In 1405 Cheng Ho, the Chinese trader and soldier who seems to have succeeded at everything he set his adventurous hand to, sailed into the port of Semarang in Indonesia. Three centuries before, Islam had been brought here by his fellow-countrymen. This is an inconvenient fact for modern Indonesian politics which is still shaped by the twist given to ethnic Chinese identity by the Dutch who used the Chinese as a buffer between themselves and the Indonesians. Despite discrimination, the Chinese (the ‘Jews of Asia’) prospered, losing their language in the process. Not much can stop the industrious Chinese from prospering in their diaspora. But in Indonesia they became associated with the western colonisers and perhaps for this reason gravitated away from Islam towards Christianity.
This was told me by way of context to a visit to the large red-pillared temple and grounds dedicated to Cheng Ho. His swashbuckling story is told in a series of reliefs around the temple’s outer wall. Arriving from Jiang Su in China he brought neither ideas nor religion but the irresistible arts of making wealth. Clearly his famed exploits are remembered because they created the political stability necessary for trade and investment. Sailing the Straits of Malacca he discovered that Malaysia and Siam were in conflict. He arbitrated a peace and was allowed to build storehouses for his merchandise. In Sumatra he hunted down Chen Zhu Yi, the terrible pirate and killed, it is claimed, 5000 others of the same profession. He resolved a civil war in Java, quelled a dynastic rebellion in Sumatra on behalf of the incumbent ruler and in a more light-hearted mood brought wondrous beasts – lions, leopards and giraffes – here as gifts from the King of Persia. One of the last reliefs refers to a kidnapping in Indonesia of a Chinese ambassador whom Chen Ho successfully ransomed after three years of negotiation. The commentary says: “This reflects that 600 years ago there was a good friendship between China and Indonesia.” The Chinese point out the damage on the wall showing where the plaques telling this part of the tale have sometimes been removed and replaced as foreign policy changed.
Walking round the temple in such a heavy heat that it could only be a peaceful place, I wondered ‘why a temple?’ – what was the religious significance of the versatile Cheng Ho to whom people still come to pray today? The anchor of the boat he arrived in is preserved there as a relic. But had he performed miracles, raised the dead, died a holy man? No such claims. Eventually the penny dropped. The Chinese come here, as they come to all temples, to pray for health, prosperity, long life and related needs such as marriage and fertility. Cheng Ho is simply a saint of success and unabashedly he doesn’t wrap it in any metaphysics or supernatural stories. It felt quite refreshing, if a little two-dimensional.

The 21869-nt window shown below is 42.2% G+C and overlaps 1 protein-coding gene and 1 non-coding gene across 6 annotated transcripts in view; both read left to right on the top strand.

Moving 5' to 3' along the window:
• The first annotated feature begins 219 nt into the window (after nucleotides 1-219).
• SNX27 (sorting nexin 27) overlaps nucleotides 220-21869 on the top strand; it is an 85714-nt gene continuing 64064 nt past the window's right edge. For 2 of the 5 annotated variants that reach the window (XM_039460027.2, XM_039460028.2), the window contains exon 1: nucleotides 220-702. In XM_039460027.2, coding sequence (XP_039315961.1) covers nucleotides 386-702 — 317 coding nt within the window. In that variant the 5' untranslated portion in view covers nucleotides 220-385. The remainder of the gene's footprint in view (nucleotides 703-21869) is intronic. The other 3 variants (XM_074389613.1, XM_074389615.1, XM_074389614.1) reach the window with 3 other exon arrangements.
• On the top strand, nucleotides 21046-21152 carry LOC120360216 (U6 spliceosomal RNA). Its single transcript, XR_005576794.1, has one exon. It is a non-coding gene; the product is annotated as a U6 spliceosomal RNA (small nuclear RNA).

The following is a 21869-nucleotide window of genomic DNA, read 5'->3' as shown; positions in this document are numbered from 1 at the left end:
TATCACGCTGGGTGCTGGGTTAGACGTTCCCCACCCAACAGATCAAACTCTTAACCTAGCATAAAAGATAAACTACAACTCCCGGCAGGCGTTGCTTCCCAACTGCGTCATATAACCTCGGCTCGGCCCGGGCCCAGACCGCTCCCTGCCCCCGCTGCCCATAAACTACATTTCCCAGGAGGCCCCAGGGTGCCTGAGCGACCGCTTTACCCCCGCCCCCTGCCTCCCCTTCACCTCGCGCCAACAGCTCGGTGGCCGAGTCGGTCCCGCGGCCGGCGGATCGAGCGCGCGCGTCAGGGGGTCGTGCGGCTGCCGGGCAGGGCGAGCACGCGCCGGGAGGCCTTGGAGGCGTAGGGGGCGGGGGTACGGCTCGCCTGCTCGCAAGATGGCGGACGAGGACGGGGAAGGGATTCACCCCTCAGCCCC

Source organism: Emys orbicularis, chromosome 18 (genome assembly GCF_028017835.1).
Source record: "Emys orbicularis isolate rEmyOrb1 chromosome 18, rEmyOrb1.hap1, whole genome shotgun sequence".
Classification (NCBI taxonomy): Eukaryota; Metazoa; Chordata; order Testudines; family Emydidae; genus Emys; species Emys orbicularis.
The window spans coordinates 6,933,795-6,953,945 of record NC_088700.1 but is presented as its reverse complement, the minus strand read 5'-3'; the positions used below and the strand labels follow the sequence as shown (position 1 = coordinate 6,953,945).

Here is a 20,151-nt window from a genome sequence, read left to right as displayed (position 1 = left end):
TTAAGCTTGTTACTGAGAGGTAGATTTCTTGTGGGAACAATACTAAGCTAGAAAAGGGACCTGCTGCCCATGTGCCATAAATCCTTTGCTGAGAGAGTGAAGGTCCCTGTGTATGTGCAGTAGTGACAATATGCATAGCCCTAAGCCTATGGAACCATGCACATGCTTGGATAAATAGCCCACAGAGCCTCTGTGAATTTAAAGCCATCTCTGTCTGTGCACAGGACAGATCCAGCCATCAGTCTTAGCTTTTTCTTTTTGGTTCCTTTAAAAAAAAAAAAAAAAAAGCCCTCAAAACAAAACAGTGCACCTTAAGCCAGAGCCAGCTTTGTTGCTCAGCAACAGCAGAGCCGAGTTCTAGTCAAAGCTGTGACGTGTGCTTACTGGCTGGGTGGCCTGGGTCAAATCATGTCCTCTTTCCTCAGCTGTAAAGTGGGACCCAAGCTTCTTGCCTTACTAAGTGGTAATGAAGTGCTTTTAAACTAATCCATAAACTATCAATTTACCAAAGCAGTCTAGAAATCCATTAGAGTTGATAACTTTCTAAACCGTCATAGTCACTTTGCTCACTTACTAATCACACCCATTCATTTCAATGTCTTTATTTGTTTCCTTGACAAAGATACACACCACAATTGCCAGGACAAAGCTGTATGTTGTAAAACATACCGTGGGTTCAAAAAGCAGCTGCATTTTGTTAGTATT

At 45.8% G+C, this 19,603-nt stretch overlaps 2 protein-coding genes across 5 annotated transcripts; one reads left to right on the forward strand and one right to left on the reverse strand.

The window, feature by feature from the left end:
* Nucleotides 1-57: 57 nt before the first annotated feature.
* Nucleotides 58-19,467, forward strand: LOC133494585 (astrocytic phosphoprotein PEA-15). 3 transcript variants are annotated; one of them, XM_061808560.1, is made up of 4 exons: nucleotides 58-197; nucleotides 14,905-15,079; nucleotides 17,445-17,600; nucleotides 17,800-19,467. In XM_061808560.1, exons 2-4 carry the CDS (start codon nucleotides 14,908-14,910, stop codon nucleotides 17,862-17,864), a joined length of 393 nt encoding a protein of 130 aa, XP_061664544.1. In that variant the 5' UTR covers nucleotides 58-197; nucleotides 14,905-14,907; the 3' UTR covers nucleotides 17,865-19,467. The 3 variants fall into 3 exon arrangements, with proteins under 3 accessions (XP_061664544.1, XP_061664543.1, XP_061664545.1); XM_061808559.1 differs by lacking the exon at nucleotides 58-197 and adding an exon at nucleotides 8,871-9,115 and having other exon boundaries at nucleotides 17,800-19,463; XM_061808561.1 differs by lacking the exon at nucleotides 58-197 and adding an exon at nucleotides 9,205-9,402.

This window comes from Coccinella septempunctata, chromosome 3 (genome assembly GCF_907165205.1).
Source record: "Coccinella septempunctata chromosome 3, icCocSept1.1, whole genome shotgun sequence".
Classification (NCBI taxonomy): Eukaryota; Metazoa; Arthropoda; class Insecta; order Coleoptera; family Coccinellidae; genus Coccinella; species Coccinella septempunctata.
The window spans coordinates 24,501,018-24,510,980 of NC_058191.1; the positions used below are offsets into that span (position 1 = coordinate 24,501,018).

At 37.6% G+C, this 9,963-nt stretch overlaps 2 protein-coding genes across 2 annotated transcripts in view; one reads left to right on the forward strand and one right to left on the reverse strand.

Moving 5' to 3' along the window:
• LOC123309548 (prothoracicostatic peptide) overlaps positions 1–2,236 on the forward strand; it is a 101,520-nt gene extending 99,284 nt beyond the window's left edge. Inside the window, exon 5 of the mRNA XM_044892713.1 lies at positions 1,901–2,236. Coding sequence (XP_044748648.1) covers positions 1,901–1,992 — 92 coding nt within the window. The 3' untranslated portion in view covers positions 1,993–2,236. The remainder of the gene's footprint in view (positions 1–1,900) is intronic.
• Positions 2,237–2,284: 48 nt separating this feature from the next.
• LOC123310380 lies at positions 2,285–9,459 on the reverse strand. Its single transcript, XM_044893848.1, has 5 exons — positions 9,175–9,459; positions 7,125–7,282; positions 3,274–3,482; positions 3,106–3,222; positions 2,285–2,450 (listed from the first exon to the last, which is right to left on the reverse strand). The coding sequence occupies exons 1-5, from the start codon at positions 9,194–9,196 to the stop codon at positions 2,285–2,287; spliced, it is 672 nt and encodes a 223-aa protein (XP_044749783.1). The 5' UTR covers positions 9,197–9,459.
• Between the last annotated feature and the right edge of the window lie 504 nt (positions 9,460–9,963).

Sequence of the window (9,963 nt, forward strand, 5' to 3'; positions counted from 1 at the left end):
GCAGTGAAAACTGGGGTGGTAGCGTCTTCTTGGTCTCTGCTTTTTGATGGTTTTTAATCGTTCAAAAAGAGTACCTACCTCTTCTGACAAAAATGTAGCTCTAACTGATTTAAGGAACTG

But religion is always more complex than it seems. Exploring the temple further I found a doorway into a dark cave-like space. As I stepped over the threshold I was intercepted by a temple attendant, all of whose colleagues had been fast asleep elsewhere in the temple precincts. I was told that only those intending to pray were allowed to enter this truly sacred space and I obviously didn’t match the profile. My Indonesian friend did and was able to enter. He told me the room was in fact a cave. It predated the temple by many centuries and represents the interiority and mystical side of Javanese religion. I saw why I was being told so often by bishops ‘yes, they will understand meditation here’.
Later, after this exposure to the natural syncretism of religion, I was speaking in a chapel to seminarians, using the image of the cave of the heart, when the neighbouring mosque started up. It startled me and my surprise amused them - who were long resigned to the regular intrusion. How could a call to prayer be so loud, such a mixture of rasping roughness and languorous lament - and so prolonged? When two other mosques joined in the cacophony I faced a decision that Christians here have long confronted. Retreat or stand your ground. Afterwards, I was told that the loudspeakers are intentionally directed towards churches. But, if so, it was competition of a clerical and perhaps nationalistic kind. I had not sensed any of this among the ordinary people who seemed happy to pray and let pray. Religion has so many strata, interior and eternal, that conflicts are inevitable. Maybe in time a trader from China, a new Cheng Ho, will sail in and resolve this one too.
Laurence Freeman OSB